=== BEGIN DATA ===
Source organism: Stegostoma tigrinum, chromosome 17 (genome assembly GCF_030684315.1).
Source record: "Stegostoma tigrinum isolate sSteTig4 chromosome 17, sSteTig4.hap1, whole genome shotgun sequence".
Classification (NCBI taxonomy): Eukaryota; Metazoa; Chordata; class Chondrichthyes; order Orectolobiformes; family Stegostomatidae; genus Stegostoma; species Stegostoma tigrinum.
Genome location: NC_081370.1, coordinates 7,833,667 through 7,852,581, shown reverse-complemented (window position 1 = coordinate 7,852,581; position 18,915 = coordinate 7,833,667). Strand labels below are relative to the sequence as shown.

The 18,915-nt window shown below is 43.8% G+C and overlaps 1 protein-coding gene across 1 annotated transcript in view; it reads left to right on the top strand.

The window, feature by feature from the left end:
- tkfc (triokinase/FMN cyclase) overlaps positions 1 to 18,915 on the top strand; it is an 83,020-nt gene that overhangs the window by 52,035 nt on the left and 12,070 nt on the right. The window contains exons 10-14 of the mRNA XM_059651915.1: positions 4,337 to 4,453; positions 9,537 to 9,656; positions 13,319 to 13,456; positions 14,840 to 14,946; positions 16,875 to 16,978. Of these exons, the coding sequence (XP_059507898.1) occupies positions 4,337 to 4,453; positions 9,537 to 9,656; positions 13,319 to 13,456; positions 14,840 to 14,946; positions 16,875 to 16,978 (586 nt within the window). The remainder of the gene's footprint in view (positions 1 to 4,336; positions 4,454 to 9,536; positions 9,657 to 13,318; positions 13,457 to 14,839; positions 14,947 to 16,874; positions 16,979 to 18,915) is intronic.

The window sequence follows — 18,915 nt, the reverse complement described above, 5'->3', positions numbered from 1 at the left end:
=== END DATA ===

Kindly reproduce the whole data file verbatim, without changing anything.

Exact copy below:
Source organism: Stegostoma tigrinum, chromosome 17 (genome assembly GCF_030684315.1).
Source record: "Stegostoma tigrinum isolate sSteTig4 chromosome 17, sSteTig4.hap1, whole genome shotgun sequence".
Classification (NCBI taxonomy): Eukaryota; Metazoa; Chordata; class Chondrichthyes; order Orectolobiformes; family Stegostomatidae; genus Stegostoma; species Stegostoma tigrinum.
Genome location: NC_081370.1, coordinates 7,833,667 through 7,852,581, shown reverse-complemented (window position 1 = coordinate 7,852,581; position 18,915 = coordinate 7,833,667). Strand labels below are relative to the sequence as shown.

The 18,915-nt window shown below is 43.8% G+C and overlaps 1 protein-coding gene across 1 annotated transcript in view; it reads left to right on the top strand.

The window, feature by feature from the left end:
- tkfc (triokinase/FMN cyclase) overlaps positions 1 to 18,915 on the top strand; it is an 83,020-nt gene that overhangs the window by 52,035 nt on the left and 12,070 nt on the right. The window contains exons 10-14 of the mRNA XM_059651915.1: positions 4,337 to 4,453; positions 9,537 to 9,656; positions 13,319 to 13,456; positions 14,840 to 14,946; positions 16,875 to 16,978. Of these exons, the coding sequence (XP_059507898.1) occupies positions 4,337 to 4,453; positions 9,537 to 9,656; positions 13,319 to 13,456; positions 14,840 to 14,946; positions 16,875 to 16,978 (586 nt within the window). The remainder of the gene's footprint in view (positions 1 to 4,336; positions 4,454 to 9,536; positions 9,657 to 13,318; positions 13,457 to 14,839; positions 14,947 to 16,874; positions 16,979 to 18,915) is intronic.

The window sequence follows — 18,915 nt, the reverse complement described above, 5'->3', positions numbered from 1 at the left end: